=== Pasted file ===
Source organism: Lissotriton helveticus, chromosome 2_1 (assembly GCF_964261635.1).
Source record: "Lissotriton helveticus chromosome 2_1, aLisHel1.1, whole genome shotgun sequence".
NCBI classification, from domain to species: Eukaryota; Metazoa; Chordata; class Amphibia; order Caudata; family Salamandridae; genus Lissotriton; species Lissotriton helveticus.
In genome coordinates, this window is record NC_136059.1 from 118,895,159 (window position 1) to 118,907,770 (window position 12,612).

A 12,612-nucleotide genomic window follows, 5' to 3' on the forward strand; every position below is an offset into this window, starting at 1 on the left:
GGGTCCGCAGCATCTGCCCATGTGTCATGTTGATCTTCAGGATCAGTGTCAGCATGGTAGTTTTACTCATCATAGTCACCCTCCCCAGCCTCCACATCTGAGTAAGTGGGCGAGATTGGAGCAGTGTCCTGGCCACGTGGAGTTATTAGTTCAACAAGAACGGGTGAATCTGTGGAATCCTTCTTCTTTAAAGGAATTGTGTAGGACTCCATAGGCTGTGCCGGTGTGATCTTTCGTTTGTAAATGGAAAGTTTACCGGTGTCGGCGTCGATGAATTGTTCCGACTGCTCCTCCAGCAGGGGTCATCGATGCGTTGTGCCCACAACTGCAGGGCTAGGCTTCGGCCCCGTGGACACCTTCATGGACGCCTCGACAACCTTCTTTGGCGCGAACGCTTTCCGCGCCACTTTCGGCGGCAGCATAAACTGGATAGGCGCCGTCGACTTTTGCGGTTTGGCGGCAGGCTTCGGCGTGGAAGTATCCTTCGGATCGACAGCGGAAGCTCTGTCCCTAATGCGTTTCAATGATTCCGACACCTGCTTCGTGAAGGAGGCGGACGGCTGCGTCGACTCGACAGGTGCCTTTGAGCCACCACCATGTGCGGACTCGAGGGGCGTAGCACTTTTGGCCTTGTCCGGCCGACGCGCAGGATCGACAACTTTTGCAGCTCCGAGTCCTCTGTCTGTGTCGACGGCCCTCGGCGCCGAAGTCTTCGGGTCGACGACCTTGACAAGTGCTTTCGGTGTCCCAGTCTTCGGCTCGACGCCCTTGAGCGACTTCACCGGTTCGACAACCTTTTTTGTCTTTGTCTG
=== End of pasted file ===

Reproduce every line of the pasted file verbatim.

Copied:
Source organism: Lissotriton helveticus, chromosome 2_1 (assembly GCF_964261635.1).
Source record: "Lissotriton helveticus chromosome 2_1, aLisHel1.1, whole genome shotgun sequence".
NCBI classification, from domain to species: Eukaryota; Metazoa; Chordata; class Amphibia; order Caudata; family Salamandridae; genus Lissotriton; species Lissotriton helveticus.
In genome coordinates, this window is record NC_136059.1 from 118,895,159 (window position 1) to 118,907,770 (window position 12,612).

A 12,612-nucleotide genomic window follows, 5' to 3' on the forward strand; every position below is an offset into this window, starting at 1 on the left:
GGGTCCGCAGCATCTGCCCATGTGTCATGTTGATCTTCAGGATCAGTGTCAGCATGGTAGTTTTACTCATCATAGTCACCCTCCCCAGCCTCCACATCTGAGTAAGTGGGCGAGATTGGAGCAGTGTCCTGGCCACGTGGAGTTATTAGTTCAACAAGAACGGGTGAATCTGTGGAATCCTTCTTCTTTAAAGGAATTGTGTAGGACTCCATAGGCTGTGCCGGTGTGATCTTTCGTTTGTAAATGGAAAGTTTACCGGTGTCGGCGTCGATGAATTGTTCCGACTGCTCCTCCAGCAGGGGTCATCGATGCGTTGTGCCCACAACTGCAGGGCTAGGCTTCGGCCCCGTGGACACCTTCATGGACGCCTCGACAACCTTCTTTGGCGCGAACGCTTTCCGCGCCACTTTCGGCGGCAGCATAAACTGGATAGGCGCCGTCGACTTTTGCGGTTTGGCGGCAGGCTTCGGCGTGGAAGTATCCTTCGGATCGACAGCGGAAGCTCTGTCCCTAATGCGTTTCAATGATTCCGACACCTGCTTCGTGAAGGAGGCGGACGGCTGCGTCGACTCGACAGGTGCCTTTGAGCCACCACCATGTGCGGACTCGAGGGGCGTAGCACTTTTGGCCTTGTCCGGCCGACGCGCAGGATCGACAACTTTTGCAGCTCCGAGTCCTCTGTCTGTGTCGACGGCCCTCGGCGCCGAAGTCTTCGGGTCGACGACCTTGACAAGTGCTTTCGGTGTCCCAGTCTTCGGCTCGACGCCCTTGAGCGACTTCACCGGTTCGACAACCTTTTTTGTCTTTGTCTG